Friday, July 11, 2008

"The Dirty Secrets Club"

Meg Gardiner has practiced law and taught at the University of California, Santa Barbara. Originally from Southern California, she now lives with her family in London.

She applied the Page 69 Test to her new novel, The Dirty Secrets Club, and reported the following:
The Dirty Secrets Club is a thriller with a psychological bent. In the book, San Francisco is spooked by a series of high profile murder-suicides. Forensic psychiatrist Jo Beckett is called in by the SFPD to perform a psychological autopsy on prosecutor Callie Harding. Callie has sailed her BMW off a bridge, killing herself and three others. Jo must determine whether Callie's death was accident, suicide, or murder. And she must do so before the next A-lister goes down and takes innocent bystanders along.

The novel is fast-paced, with plenty of action. And Page 69 (in the hardcover U.S. edition) drops readers into the book's most procedural scene. It's the major scene that shows Jo doing the nitty-gritty of her job -- interviewing Callie's ex-husband. Jo is digging into Callie's background to find out whether she was suicidal. But as she talks to the grief stricken, angry ex about Callie's fears and fantasies, the interview goes very wrong, very fast. Things turn nasty, and edge toward violence.

She heard an inarticulate cry. She looked up and saw Harding punch the bookshelf with the flat of his hand. He fought a sob, mouth open. He was staring at the framed photo.

He swung an arm at the bookshelf and swept a row of books to the floor. She put her hands flat on the desk. He spun and hurled the photo across the room.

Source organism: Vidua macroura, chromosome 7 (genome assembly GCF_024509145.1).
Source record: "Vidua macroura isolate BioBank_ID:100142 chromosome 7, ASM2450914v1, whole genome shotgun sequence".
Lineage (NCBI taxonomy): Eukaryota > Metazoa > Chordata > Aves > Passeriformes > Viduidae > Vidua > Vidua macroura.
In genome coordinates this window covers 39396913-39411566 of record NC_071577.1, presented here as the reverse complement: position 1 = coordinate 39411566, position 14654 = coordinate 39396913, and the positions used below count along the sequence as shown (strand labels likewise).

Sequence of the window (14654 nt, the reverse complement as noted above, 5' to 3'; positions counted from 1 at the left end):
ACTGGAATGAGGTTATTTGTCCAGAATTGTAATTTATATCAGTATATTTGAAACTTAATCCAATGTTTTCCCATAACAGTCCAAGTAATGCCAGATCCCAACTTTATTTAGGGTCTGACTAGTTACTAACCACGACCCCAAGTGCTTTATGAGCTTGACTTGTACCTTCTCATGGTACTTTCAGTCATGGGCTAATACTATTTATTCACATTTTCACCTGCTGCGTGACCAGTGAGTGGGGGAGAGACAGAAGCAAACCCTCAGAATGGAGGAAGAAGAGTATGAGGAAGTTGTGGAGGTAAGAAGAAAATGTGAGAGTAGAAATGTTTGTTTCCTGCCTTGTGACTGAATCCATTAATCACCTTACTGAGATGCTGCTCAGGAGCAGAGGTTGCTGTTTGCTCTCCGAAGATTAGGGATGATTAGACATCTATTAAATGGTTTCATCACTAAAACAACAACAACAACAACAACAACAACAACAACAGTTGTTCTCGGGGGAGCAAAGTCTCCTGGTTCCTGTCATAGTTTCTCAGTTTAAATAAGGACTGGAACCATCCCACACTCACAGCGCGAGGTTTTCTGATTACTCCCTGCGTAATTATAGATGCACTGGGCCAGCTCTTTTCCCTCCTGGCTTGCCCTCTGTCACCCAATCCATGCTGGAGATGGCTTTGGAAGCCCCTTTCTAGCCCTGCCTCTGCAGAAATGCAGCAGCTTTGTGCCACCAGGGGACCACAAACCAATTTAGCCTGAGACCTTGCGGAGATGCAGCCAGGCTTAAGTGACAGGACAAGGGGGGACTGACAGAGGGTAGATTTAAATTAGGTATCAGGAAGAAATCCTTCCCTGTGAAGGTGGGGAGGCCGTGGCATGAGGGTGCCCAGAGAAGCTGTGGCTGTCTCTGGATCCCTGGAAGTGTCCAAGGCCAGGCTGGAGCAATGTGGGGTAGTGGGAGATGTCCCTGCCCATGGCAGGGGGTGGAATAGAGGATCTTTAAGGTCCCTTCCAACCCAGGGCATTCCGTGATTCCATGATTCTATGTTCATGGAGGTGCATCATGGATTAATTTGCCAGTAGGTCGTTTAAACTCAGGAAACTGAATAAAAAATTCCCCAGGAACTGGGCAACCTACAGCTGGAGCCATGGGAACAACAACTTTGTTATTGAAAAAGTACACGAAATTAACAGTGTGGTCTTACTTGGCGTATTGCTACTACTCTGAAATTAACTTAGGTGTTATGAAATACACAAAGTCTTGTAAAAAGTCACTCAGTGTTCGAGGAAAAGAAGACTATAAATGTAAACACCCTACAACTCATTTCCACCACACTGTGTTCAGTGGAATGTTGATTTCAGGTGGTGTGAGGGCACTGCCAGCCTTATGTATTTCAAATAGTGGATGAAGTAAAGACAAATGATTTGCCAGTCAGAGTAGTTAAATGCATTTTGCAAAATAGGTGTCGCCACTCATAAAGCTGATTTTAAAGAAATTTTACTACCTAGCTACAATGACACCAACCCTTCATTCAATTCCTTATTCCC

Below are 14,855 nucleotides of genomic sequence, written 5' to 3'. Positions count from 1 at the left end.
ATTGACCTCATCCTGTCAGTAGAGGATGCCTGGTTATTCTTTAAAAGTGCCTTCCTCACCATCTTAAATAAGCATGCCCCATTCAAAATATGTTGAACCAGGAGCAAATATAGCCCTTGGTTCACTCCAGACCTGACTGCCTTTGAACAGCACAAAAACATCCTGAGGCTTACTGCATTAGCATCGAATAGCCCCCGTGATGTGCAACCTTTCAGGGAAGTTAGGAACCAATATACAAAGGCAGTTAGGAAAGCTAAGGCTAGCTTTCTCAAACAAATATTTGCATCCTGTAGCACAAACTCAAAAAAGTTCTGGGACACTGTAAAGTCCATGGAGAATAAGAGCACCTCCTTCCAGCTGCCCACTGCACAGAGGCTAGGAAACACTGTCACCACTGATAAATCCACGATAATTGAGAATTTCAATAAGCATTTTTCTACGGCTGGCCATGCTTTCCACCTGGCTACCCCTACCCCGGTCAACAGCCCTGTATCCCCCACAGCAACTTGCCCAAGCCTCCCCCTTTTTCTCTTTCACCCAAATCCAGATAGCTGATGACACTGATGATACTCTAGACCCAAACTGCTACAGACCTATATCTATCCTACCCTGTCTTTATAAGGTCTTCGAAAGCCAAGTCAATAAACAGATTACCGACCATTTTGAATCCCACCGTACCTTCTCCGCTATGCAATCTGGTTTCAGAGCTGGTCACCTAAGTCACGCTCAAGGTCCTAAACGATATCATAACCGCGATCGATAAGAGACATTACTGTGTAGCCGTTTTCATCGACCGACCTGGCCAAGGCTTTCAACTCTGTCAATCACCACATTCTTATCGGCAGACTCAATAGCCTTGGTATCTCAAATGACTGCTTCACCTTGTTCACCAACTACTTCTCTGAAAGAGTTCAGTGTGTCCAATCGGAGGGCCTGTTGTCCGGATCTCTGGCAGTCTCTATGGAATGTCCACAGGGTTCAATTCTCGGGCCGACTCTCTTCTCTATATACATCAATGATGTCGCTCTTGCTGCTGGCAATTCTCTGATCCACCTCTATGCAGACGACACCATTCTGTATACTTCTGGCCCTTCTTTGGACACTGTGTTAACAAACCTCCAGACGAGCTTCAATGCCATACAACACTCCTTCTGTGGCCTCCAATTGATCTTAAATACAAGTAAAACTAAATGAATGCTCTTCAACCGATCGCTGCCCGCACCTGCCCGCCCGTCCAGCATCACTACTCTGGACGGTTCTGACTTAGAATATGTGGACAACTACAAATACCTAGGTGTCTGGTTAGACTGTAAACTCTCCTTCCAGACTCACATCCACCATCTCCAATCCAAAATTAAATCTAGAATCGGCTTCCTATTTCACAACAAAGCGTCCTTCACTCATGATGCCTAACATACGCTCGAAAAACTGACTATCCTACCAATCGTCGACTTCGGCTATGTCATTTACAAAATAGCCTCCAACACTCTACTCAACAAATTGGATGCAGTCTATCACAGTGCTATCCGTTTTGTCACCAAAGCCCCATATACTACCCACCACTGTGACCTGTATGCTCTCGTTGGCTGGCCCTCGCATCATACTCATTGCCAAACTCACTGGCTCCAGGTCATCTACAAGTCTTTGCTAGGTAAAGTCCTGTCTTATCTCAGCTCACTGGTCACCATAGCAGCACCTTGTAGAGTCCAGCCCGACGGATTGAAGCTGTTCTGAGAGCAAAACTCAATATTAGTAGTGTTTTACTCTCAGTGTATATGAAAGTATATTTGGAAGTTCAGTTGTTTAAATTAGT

Jo ducked. It flew straight past her head and thwacked the wall like an ax.

"Hey," she said.

Harding swooped across the room and pulled the keyboard away from her. "Get out."

"Mr. Harding--"

"Now." He was coming around the desk.

She jumped to her feet before he could grab the chair or touch her. "Close enough."

He brought himself up short, a foot from her. A vein was throbbing in his temple.

"Please step back," she said.

The page gives a sense of Jo's stubbornness, her instinct for self preservation, and her feistiness. She thinks: Get right back in their face, and fast. Her attitude is that you can talk your way out of things, but not if you're flat on the deck. Experience has taught her that catastrophe can happen in the blink of an eye. Reacting immediately to the threat puts you halfway toward getting out alive. In a city rattled by earthquakes, with a psychopathic killer stalking the shadows, Jo had better be ready.
Read an excerpt from The Dirty Secrets Club, and learn more about the author and her work at Meg Gardiner's website and blog.

Check out the complete list of books in the Page 69 Test Series.

--Marshal Zeringue